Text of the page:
What constitutes "buisness" expenses?

I have a question regarding expenses that can be taken in a real estate business.

Loosely defined, my wife, a partner and his wife and I, and now some other couples have several LLC’s with which we purchase “Hotel-Condos”. They way a hotel condo works is that you get to purchase a condo or a hotel room and it is rented out for you via the hotel or a management company. The hands on part of having to manage the property becomes a lot simpler and much less of a headache.

We live in Michigan and own or have purchased markers on several of these properties in Florida and Michigan. We have taken several trips to Florida over the last year, and we believe that all these trips are expensable, or a write-off, if the LLC that we are operating in has not made any money yet. And if they are making money, these trips come right off the bottom line as expenses.

My tax man is telling me that the only expensable trips are the trips where I actually own the propoerty - not the trips where I am specualting or hold a right to purchase note. If I am doing business, why isn’t the trip expensable?

CAn someon pleaes clear this up for me? The books are vague - it seems that if you can justify the expense and are willing to defend it in an audit, than that is the answer. If you have a tax man who is unwilling to do that, for whatever reason, than that is the answer.


I’m no accountant but I believe if you have no vested interest in a property, then you have nothing to deduct it against. However, if you put in offer’s to purchase, even if unsuccessful, the attempt to own property was there, therefore deductible.

So next time you go to Florida, not owning something, put some offers in while there and deuct the whole trip!

To have a deductible trip, especialy to a place like Florida, you need to have at least the following:

  1. A trade or business, as opposed to a mere investment. There’s lots of case law that distinguishes one from the other. The primary distinction is level of activity. A business takes significant time & hands on involvement (such as most rentals that are managed at least in part by the owners), while an investment tends to be pretty hands off (stock, even if time is spent researching them). Mere ownership of the timeshares or the like does not qualify as a business, in my personal opinion. I would think a higher level of activity of business would be needed.

  2. You must be able to document that the majority of time on the trip was spent for business reasons - and I mean REAL business reasons. Attending a seminar that’s on point (for a BUSINESS, not an investment), actually managing the properties and the like qualify. Looking for other properties, staying in the investment property itself or having a meeting with the project promotors for a few hours and “scouting the local business climate” are EXTREMELY unlikely to pass muster.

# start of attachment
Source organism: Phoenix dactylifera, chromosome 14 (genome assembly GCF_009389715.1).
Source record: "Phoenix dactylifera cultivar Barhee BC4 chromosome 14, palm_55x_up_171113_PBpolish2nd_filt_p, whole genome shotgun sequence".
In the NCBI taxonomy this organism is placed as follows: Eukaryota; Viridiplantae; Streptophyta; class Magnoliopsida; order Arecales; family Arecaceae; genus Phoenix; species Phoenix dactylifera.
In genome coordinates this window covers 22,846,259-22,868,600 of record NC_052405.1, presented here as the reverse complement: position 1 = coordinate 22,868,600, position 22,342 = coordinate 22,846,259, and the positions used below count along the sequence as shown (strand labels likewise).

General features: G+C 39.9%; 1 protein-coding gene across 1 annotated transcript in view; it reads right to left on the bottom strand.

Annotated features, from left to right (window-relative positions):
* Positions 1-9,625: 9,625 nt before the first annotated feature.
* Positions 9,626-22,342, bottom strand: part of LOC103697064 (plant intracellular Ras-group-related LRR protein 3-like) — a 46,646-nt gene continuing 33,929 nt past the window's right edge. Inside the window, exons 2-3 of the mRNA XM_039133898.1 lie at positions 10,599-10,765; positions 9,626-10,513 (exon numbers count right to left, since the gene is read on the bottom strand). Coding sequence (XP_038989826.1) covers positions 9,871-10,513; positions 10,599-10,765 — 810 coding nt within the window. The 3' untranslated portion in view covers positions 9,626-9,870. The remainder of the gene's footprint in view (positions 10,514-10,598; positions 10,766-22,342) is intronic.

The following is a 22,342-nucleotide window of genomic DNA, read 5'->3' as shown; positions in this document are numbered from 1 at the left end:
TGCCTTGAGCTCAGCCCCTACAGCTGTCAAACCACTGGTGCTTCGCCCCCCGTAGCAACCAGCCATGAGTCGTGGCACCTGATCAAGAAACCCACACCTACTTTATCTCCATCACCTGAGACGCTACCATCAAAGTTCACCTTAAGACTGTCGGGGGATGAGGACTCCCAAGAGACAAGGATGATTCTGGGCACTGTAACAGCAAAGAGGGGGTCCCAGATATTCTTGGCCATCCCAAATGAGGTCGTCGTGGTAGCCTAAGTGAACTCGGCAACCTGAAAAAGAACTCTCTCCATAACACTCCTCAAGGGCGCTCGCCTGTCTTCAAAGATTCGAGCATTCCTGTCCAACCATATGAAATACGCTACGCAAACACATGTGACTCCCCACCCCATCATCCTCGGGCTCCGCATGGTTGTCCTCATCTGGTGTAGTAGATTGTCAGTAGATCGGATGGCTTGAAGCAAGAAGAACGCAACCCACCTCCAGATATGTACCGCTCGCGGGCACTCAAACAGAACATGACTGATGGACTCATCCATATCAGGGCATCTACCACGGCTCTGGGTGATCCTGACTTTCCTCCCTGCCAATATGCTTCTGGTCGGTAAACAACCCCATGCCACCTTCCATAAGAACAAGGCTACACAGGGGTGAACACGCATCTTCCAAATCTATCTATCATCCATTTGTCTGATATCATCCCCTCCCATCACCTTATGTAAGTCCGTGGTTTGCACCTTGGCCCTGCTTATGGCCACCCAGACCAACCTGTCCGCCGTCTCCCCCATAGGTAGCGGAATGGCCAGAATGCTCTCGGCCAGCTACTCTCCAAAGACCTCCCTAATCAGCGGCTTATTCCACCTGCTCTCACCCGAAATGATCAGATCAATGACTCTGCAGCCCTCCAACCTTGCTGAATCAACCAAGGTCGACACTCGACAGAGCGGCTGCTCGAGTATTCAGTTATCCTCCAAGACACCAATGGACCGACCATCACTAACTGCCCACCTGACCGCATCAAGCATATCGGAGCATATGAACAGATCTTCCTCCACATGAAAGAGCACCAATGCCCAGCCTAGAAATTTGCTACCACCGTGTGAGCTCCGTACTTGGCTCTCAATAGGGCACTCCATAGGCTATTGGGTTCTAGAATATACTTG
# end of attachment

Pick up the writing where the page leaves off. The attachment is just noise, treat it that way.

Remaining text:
In short, I doubt that the investment described (passive in nature) rises to the level of a business. Even if it did, it strikes me as unlikely to generate sufficient legitimate business hours on the trip to qualify the trip itself as “primarily” for a trade or business.

John Hyre


Thanks for the reply. We are a business, a business that invests in real estate. One property I own in Orlando I purchased from a developer, that is, we built the house, interviewed several (3) management companies, and are now looking again, and made three different trips down for furniture selection, final sign-off and other details.

I would strongly consider this a “hands on” activity, even though the income is passive.

However, the other properties, hotel condos, may be more like other investments - even though they are unsecured, and may involve a lot less actual activty- on sight - from my side - short of filling out the purchase form and handing over a check… However, a lot of work as to whether or not the property will cash flow, specualtion on appreciation, and other “homework” goes into the investment. So - where does the line get drawn ??? Is it all up to an auditors interpretation? I feel that some of the work I do for the these types of investments, even though there is no physical toll or necessary expenditure - is just as critical to the business as selecting the right furniture and property management company.

My business keeps minutes, books, monthly cash flows, etc. I don’t log hours, but I can start doing that - would that help justify the expenses when I travel to check out a potential property investment?

Thanks again,

Michigan Russ